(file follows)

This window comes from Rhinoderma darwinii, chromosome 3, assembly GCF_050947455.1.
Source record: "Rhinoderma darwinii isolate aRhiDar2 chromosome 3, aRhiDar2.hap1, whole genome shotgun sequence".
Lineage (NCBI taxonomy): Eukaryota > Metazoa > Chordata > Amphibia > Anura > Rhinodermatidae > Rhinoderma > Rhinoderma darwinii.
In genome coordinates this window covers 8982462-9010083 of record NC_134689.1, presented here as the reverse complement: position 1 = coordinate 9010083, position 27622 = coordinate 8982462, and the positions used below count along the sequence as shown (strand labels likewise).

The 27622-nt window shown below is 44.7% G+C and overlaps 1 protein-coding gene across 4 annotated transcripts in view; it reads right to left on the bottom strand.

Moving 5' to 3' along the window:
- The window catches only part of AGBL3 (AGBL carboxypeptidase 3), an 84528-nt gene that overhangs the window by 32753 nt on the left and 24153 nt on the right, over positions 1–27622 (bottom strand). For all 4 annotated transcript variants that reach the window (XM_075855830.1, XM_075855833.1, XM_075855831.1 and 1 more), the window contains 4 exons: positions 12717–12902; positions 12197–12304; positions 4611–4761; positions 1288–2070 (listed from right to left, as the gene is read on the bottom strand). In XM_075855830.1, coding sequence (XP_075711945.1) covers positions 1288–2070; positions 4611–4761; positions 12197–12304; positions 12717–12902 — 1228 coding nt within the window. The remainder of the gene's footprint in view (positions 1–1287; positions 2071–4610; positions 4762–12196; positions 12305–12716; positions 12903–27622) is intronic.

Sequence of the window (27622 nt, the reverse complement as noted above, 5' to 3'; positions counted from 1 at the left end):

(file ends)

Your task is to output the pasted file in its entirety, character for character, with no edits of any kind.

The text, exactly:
This window comes from Rhinoderma darwinii, chromosome 3, assembly GCF_050947455.1.
Source record: "Rhinoderma darwinii isolate aRhiDar2 chromosome 3, aRhiDar2.hap1, whole genome shotgun sequence".
Lineage (NCBI taxonomy): Eukaryota > Metazoa > Chordata > Amphibia > Anura > Rhinodermatidae > Rhinoderma > Rhinoderma darwinii.
In genome coordinates this window covers 8982462-9010083 of record NC_134689.1, presented here as the reverse complement: position 1 = coordinate 9010083, position 27622 = coordinate 8982462, and the positions used below count along the sequence as shown (strand labels likewise).

The 27622-nt window shown below is 44.7% G+C and overlaps 1 protein-coding gene across 4 annotated transcripts in view; it reads right to left on the bottom strand.

Moving 5' to 3' along the window:
- The window catches only part of AGBL3 (AGBL carboxypeptidase 3), an 84528-nt gene that overhangs the window by 32753 nt on the left and 24153 nt on the right, over positions 1–27622 (bottom strand). For all 4 annotated transcript variants that reach the window (XM_075855830.1, XM_075855833.1, XM_075855831.1 and 1 more), the window contains 4 exons: positions 12717–12902; positions 12197–12304; positions 4611–4761; positions 1288–2070 (listed from right to left, as the gene is read on the bottom strand). In XM_075855830.1, coding sequence (XP_075711945.1) covers positions 1288–2070; positions 4611–4761; positions 12197–12304; positions 12717–12902 — 1228 coding nt within the window. The remainder of the gene's footprint in view (positions 1–1287; positions 2071–4610; positions 4762–12196; positions 12305–12716; positions 12903–27622) is intronic.

Sequence of the window (27622 nt, the reverse complement as noted above, 5' to 3'; positions counted from 1 at the left end):